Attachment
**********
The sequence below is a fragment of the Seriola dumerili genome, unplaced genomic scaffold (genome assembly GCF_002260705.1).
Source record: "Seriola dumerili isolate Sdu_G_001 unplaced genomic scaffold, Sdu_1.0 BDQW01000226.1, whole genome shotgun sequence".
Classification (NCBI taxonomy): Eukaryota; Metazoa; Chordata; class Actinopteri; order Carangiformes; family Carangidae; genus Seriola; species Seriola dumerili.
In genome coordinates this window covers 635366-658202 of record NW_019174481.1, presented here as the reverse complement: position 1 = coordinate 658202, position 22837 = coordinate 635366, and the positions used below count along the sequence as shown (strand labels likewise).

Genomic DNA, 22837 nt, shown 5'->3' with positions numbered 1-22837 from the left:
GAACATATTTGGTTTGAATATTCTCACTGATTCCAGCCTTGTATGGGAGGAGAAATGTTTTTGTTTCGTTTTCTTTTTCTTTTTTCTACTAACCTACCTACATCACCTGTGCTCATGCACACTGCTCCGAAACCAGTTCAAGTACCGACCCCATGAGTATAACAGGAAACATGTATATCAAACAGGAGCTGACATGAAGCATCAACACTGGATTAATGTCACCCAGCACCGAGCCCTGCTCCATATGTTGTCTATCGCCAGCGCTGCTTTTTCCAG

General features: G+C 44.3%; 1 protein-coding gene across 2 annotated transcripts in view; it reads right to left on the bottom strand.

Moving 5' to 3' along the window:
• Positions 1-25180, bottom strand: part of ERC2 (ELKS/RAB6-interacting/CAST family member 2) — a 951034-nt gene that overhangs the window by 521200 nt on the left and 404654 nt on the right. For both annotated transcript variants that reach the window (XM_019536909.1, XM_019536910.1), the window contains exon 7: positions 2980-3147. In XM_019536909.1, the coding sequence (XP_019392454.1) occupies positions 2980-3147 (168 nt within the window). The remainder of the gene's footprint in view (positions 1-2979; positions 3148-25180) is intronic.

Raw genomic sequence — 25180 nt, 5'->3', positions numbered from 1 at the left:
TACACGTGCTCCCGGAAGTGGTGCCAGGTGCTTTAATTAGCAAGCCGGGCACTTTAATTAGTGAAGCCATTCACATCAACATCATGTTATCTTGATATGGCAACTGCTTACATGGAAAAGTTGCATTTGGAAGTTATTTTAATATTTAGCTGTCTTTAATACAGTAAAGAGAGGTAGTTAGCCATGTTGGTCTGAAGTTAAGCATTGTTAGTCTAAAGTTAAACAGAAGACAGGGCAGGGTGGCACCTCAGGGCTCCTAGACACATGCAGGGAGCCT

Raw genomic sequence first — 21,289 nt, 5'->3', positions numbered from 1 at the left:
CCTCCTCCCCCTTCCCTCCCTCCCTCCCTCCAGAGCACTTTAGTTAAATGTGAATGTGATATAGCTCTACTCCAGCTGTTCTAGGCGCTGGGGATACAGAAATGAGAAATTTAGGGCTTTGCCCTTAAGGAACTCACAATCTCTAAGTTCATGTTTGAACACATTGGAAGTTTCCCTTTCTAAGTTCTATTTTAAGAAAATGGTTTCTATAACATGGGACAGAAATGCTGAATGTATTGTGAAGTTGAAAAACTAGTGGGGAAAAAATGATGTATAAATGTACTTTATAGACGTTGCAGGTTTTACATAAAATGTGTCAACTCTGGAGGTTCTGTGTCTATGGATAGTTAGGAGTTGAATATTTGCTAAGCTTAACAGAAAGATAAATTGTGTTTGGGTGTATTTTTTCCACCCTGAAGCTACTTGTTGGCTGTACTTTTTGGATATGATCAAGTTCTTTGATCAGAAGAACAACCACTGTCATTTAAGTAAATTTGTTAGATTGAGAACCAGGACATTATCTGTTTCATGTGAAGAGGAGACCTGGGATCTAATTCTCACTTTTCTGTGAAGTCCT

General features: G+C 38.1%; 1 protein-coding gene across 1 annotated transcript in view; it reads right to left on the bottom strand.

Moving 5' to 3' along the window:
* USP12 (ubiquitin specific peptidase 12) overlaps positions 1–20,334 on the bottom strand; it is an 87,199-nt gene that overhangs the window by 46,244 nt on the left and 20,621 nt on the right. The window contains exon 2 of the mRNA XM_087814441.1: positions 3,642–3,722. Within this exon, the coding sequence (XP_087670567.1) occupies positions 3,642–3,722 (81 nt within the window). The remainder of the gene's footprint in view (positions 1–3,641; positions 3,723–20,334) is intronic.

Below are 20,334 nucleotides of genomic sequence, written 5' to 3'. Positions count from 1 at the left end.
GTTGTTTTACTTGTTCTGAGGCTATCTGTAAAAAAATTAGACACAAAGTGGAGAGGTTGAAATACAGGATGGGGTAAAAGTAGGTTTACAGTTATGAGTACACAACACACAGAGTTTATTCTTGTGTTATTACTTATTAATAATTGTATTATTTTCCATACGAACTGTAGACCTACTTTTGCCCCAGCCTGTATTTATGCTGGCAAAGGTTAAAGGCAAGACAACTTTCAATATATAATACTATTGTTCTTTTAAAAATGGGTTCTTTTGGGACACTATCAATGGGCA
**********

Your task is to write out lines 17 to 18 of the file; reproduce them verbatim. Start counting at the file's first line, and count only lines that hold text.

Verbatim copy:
Below are 20,334 nucleotides of genomic sequence, written 5' to 3'. Positions count from 1 at the left end.
GTTGTTTTACTTGTTCTGAGGCTATCTGTAAAAAAATTAGACACAAAGTGGAGAGGTTGAAATACAGGATGGGGTAAAAGTAGGTTTACAGTTATGAGTACACAACACACAGAGTTTATTCTTGTGTTATTACTTATTAATAATTGTATTATTTTCCATACGAACTGTAGACCTACTTTTGCCCCAGCCTGTATTTATGCTGGCAAAGGTTAAAGGCAAGACAACTTTCAATATATAATACTATTGTTCTTTTAAAAATGGGTTCTTTTGGGACACTATCAATGGGCA